A few weeks ago, in a review of a restaurant in Takapuna that serves what purports to be Mexican food, I remarked that "no one ever went broke underestimating the taste of people who live north of the bridge". The expected hate mail never materialised (though a colleague, a man of impeccable taste, managed a snide aside or two); whether that's because the charge sticks or because the good people of Glenfield and the Bays couldn't give a toss what a poncy snob from the South Shore thinks, I'll never know.
The people behind The Commons plainly have greater trust than I do in the folks up north. Their impressive new eat-and-drink zone in the main street of Takapuna, barely a week old when we visited, offers quite superb food and adds a touch of real class to a suburb that has always been sorely lacking in good dining.
The Commons is among the first tenants of a major development called the McKenzies Project. It's named for the main building's longtime occupier, a retail store that anyone born before 1970 will remember. The Professor remembers it well. She shoplifted a lipstick from its Whakatane branch when she was 10 (she denies this now, but I think she's repressed the memory; I've told her her secret is safe with me).
The redevelopment, which will include retail, is another project by the very busy team at Pack and Company (Imperial Lane, Libertine) - it's getting hard to find a restaurant in Auckland that they don't own - and follows the Imperial Lane model in having various options: a small bar, a tapas bar and a bistro. A fine-dining room is opening in a few weeks.
I was very enthusiastic about chef Nick Honeyman's food at Dallows (later Cru) at Sale St - he was a whizz with imaginative purees, and his unlikely pairings (scallop and cauliflower; duck and cherry) made for genuinely interesting dining - but I couldn't bring myself to go back because the place, separated from the barn-like bar only by a curtain, was so infernally noisy. The Commons has a buzz about it, but you don't have to shout to be heard.
And it's a pleasure to report that the food has done more than survive the transition: it seems to have grown in maturity and assurance. I can't remember when I last saw a menu as irresistibly interesting as this one, which lists five entrees, mains and desserts at $22, $36 and $15 respectively.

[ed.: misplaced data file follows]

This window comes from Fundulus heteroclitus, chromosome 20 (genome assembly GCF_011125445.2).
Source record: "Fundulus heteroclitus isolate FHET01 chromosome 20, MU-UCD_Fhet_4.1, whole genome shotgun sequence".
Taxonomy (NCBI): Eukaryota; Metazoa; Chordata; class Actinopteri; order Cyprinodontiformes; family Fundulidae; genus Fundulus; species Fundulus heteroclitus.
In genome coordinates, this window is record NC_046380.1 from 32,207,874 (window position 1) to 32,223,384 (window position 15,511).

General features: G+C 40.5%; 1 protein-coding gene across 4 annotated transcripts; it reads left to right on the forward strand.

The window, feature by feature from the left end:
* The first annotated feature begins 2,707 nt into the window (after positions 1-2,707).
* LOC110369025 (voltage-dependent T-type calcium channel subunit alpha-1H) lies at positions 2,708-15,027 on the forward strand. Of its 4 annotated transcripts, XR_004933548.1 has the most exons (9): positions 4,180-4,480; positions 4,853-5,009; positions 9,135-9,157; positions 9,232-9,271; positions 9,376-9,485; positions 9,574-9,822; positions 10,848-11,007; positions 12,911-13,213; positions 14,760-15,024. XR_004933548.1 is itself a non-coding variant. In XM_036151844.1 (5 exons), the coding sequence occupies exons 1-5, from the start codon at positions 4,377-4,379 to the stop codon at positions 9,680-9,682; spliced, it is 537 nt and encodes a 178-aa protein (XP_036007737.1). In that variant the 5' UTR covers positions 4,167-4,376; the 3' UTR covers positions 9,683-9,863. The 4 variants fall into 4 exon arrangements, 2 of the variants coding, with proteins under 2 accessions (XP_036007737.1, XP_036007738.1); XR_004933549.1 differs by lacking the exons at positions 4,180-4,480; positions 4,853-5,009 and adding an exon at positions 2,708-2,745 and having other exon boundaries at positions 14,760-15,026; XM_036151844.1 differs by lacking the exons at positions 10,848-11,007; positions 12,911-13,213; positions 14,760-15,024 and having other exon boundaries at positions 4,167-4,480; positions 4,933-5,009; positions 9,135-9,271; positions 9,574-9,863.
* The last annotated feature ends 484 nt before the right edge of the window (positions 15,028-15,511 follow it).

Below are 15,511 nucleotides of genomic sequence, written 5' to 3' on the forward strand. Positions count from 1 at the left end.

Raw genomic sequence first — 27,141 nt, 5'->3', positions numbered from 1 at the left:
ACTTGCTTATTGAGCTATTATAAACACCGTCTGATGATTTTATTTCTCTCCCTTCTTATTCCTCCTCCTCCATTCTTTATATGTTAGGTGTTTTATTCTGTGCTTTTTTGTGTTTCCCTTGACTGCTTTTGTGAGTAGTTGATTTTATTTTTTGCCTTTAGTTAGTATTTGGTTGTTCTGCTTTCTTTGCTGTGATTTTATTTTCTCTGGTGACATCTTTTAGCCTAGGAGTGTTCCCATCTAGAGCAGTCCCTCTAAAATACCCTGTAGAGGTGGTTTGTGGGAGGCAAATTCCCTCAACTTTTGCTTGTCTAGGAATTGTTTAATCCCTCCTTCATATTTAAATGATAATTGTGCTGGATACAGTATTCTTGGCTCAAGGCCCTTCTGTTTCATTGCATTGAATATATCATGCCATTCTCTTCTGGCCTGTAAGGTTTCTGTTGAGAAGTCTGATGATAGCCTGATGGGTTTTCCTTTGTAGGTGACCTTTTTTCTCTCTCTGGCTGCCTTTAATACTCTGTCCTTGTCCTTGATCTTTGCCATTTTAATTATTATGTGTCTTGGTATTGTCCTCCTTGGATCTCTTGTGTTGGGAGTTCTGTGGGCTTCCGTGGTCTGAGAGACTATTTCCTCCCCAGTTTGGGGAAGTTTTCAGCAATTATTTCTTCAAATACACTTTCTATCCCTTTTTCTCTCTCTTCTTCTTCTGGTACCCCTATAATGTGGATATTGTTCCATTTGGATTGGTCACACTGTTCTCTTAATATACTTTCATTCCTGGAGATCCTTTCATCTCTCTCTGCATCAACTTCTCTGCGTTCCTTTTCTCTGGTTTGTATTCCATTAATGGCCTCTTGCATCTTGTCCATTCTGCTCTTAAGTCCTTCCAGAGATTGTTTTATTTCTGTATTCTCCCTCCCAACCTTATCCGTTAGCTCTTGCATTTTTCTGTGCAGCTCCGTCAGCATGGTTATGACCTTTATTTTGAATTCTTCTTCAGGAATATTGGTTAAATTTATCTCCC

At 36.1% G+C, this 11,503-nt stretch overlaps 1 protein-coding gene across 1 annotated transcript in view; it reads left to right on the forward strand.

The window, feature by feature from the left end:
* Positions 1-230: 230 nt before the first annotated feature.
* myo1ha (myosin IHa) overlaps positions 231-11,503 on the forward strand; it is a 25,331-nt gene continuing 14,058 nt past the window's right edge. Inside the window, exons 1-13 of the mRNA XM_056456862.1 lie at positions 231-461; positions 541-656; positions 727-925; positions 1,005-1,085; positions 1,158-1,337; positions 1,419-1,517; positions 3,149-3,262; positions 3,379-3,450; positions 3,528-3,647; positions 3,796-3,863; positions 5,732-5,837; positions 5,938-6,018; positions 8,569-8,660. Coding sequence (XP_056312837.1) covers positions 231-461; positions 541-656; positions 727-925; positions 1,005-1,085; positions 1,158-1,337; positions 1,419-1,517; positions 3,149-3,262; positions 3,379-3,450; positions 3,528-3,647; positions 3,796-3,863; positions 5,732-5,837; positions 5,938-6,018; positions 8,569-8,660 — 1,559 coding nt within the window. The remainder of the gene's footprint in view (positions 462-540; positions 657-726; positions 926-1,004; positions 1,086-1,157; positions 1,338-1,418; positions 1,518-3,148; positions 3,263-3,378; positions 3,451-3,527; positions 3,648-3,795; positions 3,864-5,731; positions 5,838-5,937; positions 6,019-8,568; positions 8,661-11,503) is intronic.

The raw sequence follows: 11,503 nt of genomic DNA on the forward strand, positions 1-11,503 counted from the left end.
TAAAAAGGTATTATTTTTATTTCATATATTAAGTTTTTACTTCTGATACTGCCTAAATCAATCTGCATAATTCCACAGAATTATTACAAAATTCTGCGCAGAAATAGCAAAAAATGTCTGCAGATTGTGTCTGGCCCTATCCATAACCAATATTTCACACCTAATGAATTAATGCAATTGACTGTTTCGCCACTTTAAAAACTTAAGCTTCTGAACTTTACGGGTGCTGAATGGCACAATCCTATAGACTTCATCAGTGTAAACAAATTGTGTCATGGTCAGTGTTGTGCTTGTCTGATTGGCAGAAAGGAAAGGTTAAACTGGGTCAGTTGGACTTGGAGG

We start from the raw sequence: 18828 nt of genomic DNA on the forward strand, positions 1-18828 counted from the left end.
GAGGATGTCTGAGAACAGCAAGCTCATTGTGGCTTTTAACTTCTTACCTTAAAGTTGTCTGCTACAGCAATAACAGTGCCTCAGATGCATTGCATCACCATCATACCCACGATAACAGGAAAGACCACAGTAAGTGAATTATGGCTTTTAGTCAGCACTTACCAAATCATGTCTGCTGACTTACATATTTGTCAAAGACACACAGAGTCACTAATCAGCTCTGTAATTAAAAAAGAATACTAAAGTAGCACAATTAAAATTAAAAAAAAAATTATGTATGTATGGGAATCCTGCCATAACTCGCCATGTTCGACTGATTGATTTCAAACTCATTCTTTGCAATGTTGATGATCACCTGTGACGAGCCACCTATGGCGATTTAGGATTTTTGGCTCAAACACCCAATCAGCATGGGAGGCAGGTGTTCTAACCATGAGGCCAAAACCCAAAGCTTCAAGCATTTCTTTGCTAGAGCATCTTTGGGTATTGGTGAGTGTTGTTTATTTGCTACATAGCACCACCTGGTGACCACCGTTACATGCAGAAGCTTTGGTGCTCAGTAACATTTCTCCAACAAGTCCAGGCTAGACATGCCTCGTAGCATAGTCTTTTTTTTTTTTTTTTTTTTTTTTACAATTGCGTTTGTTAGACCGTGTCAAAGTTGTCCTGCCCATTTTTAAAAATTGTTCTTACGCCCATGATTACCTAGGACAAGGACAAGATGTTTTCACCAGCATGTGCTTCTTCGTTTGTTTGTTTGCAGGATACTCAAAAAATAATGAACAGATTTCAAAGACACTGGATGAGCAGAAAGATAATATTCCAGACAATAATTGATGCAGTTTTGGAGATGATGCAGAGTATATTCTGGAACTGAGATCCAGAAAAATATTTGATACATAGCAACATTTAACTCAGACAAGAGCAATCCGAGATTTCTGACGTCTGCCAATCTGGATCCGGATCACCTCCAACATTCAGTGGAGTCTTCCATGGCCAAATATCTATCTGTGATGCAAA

For the adventurous, the front of the menu lists dishes by keywords, sometimes with just the main ingredient (lamb, say, or celeriac) but mostly with a word or phrase that is either striking (vanilla salmon; carrot-cake snapper) or enigmatic (tails). More detail is on the back, but there's no florid menu phraseology: Honeyman does his talking on the plate and if you've got any sense, you listen.
I was enthralled by a dish that paired scampi and pork tails - the crackling was a thick gritty sprinkle on top - with a parsnip puree and dark aioli suffused with roasted garlic. The Professor's salmon was an extraordinary combination of summery flavours. A coconut sorbet and grace notes of vanilla and mint made it almost like a dessert, and the pickled cucumber lent a cool oriental touch.
The same inventiveness and skill distinguished the mains. To judge by the thickness of its breast meat, the duck must have been the size of a labrador, but it was superbly moist and pink and the billed "panang" treatment was a coconut milk curry custard, which adorned the meat rather that swamping it.
The dessert offering of a roquefort and white chocolate bavarois intrigued me, since I'd enjoyed a cheesecake made with that smelly blue sheep cheese at Sidart when it first opened. Honeyman's dessert again showcased his subtlety of touch: the cheese was a musky hint in the creamy dessert, which included milky chocolate and poached pears.
The only downside of this food, the Professor remarked as she licked her plate clean, is that it inhibits conversation, because it strikes you dumb with sheer pleasure. Certainly there were long periods of silence at our table.
They could do with more local boutique beers to accompany the four Australian offerings and the (very friendly) service, at once hesitant and rushed, can only improve with time. But it's hard to recommend this place too highly.
Need to know
$ = $20-$40; $$ = 40-60; $$$ = $60+.
(Price guide reflects three courses for one person without drinks.)
Nick Honeyman brings superb food to Takapuna.